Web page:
This is important because the fanzine writers, ezine writers, and bloggers of today can be seen to be as influenced by ‘No Logo’ and the anti capitalist movement, by the anti war movement, and by direct action movements, as by feminism and riot grrrl. They also, frequently, have a strong desire to engage with and subvert mainstream mediums and media, as well as desires to stay outside such mainstream mediums and media.
The activities of a group of zine writers, artists, musicians, and activists from the Riot Grrrl Essex chapter particularly represent this desire. In 2001, a group of girls from this group began the task of recruiting potential staff for a magazine they intended to launch later in the year.
We want to create a new magazine. We want a magazine that has the personal, non-pretentious friendly feel of a fanzine but has the glossy off-the-shelf appeal of a magazine. We want this magazine to be for teenage girls because, basically, the magazines that they have are not too great. So a magazine for girls by girls would be a good idea we feel; one that features girl-positive stuff, fun friendly things, a teeny bit of politics but not too much (i.e the occasional bit on riot grrrl, animal rights etc) – because we don’t want to put rookies off… it will feature music, truth, happiness and cool things. We basically want to make a magazine that is pro-girl and not anti-girl – a teen girl magazine without any articles on how to please yr boyfriend or how to do yr hair or how to lose weight. (5)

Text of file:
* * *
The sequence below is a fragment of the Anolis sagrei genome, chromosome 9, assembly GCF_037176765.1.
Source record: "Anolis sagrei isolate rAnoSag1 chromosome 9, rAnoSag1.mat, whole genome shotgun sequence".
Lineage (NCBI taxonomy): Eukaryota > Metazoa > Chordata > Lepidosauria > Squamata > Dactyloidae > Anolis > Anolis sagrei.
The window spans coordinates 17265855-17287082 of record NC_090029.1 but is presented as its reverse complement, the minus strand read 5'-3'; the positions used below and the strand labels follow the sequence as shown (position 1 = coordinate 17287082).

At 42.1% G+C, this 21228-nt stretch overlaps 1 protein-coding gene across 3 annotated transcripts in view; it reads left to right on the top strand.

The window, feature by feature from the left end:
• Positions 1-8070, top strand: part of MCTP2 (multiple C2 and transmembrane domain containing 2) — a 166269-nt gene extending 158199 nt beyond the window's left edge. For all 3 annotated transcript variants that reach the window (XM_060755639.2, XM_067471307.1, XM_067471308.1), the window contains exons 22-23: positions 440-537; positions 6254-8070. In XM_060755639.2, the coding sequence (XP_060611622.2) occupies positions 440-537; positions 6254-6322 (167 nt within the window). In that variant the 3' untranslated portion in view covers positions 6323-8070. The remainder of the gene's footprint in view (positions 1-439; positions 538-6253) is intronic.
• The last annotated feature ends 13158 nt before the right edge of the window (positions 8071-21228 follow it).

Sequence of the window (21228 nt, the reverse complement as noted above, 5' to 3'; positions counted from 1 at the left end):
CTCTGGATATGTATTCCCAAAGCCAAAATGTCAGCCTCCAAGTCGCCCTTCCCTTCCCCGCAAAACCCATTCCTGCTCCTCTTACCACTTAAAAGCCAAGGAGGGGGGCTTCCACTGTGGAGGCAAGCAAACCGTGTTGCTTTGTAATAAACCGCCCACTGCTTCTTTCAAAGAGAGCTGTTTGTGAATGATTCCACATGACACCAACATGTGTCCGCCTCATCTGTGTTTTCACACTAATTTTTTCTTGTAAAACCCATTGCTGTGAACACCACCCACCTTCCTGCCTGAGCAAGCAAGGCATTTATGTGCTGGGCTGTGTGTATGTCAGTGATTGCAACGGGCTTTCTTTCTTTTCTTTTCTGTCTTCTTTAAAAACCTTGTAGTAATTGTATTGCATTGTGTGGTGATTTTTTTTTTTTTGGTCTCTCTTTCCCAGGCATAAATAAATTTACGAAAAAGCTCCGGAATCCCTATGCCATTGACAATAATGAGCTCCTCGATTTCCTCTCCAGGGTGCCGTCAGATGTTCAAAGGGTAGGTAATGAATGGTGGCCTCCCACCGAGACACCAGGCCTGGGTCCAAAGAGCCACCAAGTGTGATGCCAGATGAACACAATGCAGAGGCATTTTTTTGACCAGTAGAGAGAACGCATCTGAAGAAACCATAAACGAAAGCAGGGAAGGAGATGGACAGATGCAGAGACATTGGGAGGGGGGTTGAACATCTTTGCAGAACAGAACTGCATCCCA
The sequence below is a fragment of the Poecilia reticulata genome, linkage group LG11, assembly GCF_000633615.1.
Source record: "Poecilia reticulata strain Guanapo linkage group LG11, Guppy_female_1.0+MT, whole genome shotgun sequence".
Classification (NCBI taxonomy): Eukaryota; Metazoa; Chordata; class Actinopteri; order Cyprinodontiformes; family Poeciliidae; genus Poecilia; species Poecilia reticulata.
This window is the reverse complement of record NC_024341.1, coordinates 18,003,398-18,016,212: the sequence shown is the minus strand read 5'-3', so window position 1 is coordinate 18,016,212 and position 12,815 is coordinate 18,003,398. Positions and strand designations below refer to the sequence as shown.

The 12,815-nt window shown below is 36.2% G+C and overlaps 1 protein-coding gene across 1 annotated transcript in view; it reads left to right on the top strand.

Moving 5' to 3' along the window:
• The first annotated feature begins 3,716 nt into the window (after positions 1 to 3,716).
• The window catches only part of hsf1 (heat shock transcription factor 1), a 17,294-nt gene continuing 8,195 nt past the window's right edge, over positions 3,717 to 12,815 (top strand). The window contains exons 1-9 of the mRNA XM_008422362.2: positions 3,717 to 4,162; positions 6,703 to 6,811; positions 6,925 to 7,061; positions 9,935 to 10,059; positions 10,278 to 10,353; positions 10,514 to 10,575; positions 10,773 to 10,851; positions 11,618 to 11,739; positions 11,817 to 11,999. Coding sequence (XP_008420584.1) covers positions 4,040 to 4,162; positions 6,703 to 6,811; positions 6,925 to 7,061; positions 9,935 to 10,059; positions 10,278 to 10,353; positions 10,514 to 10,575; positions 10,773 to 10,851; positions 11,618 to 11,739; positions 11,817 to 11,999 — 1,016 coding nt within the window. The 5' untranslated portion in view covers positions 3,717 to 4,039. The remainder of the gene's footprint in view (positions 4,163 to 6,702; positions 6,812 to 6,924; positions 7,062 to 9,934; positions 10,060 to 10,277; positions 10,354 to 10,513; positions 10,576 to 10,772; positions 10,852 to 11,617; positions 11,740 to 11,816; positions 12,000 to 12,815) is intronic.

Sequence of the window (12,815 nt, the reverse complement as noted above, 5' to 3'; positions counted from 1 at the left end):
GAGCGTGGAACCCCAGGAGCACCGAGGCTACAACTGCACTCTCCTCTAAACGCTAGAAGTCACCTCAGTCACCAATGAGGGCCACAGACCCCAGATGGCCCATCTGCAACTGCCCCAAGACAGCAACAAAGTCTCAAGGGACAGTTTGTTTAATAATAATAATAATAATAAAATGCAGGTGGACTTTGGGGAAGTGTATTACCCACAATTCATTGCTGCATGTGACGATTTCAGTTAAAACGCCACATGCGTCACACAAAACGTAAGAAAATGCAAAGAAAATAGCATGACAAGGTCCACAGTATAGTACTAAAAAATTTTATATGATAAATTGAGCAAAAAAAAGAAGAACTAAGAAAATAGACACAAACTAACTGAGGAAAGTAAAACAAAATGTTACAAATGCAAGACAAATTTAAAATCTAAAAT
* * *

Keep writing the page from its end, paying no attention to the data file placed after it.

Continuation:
At the heart of this desire to produce a commercial magazine was a desire to reach out to girls beyond the riot grrrl networks and the underground music scene. As Bec wrote in ‘Starlette’ issue 2 in 2001: “I adore fem-zines and wouldn’t be without them nowadays because they really do help and inspire me, but, in a sense, it is preaching to the converted”. She added, “I love writing. Writing is what I always wanted to do. I always kind of assumed I’d write for the music press. But it occurred to me the other day why should I do that? It makes so much sense that I/We should create our own magazine.”(6)
Three years on, and the new girls magazine has yet to appear. Possibly it has been hindered by a lack of publishing experience, and by the educational and non-educational workload of many of its advocates, but the idea hasn’t gone away, and the desire to reach out to girls beyond the established networks and scenes remains. Give them time…